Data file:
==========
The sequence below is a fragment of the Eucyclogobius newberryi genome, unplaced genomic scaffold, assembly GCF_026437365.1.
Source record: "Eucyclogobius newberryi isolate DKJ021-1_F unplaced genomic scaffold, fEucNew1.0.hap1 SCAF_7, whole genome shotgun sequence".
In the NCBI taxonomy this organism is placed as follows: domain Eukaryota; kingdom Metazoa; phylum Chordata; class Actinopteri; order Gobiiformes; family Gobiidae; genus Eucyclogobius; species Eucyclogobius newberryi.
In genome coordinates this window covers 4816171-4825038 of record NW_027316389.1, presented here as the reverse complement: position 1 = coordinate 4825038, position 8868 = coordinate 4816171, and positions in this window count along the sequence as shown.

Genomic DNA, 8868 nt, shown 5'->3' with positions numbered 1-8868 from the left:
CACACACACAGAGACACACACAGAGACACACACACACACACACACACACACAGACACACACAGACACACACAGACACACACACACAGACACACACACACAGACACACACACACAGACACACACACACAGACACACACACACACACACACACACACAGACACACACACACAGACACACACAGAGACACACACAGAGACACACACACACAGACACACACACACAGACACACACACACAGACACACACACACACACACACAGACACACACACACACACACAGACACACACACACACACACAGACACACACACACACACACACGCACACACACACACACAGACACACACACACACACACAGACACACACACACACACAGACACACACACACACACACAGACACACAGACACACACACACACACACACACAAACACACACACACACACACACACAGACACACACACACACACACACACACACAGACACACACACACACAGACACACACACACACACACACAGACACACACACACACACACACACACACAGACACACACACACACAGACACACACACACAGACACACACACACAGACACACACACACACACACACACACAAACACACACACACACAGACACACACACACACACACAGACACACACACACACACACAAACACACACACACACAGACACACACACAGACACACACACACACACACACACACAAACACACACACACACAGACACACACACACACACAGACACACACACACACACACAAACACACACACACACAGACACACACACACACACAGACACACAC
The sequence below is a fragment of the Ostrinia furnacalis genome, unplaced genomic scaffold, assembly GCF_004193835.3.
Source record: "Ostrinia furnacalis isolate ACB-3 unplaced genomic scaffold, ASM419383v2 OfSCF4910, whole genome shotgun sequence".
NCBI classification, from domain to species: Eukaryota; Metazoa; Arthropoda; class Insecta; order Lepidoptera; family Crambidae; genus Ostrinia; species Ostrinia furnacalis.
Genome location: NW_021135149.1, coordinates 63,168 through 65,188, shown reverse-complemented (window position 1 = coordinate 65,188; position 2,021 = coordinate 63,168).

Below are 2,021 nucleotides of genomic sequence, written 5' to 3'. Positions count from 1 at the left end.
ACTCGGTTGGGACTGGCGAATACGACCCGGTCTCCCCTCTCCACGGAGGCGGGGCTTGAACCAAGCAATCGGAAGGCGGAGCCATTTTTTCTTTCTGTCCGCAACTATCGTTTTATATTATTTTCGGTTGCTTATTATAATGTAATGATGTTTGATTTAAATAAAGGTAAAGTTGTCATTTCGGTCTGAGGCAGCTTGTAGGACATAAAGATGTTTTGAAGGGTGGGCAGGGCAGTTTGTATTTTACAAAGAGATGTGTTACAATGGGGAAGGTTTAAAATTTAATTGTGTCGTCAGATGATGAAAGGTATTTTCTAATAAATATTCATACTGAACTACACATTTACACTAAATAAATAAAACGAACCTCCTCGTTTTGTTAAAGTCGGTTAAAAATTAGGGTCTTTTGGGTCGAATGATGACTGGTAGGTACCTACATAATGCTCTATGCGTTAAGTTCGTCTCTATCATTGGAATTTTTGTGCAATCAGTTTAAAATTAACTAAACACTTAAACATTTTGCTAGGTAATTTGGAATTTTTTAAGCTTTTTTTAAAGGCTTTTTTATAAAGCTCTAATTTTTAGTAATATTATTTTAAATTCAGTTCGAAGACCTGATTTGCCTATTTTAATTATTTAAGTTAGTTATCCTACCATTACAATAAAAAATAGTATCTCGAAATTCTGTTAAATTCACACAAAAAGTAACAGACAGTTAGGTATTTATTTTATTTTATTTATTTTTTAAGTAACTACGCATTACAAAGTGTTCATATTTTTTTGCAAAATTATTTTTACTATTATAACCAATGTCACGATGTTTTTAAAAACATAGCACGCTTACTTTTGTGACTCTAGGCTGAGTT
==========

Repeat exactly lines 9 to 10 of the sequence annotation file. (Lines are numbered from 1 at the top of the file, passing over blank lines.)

NCBI classification, from domain to species: Eukaryota; Metazoa; Arthropoda; class Insecta; order Lepidoptera; family Crambidae; genus Ostrinia; species Ostrinia furnacalis.
Genome location: NW_021135149.1, coordinates 63,168 through 65,188, shown reverse-complemented (window position 1 = coordinate 65,188; position 2,021 = coordinate 63,168).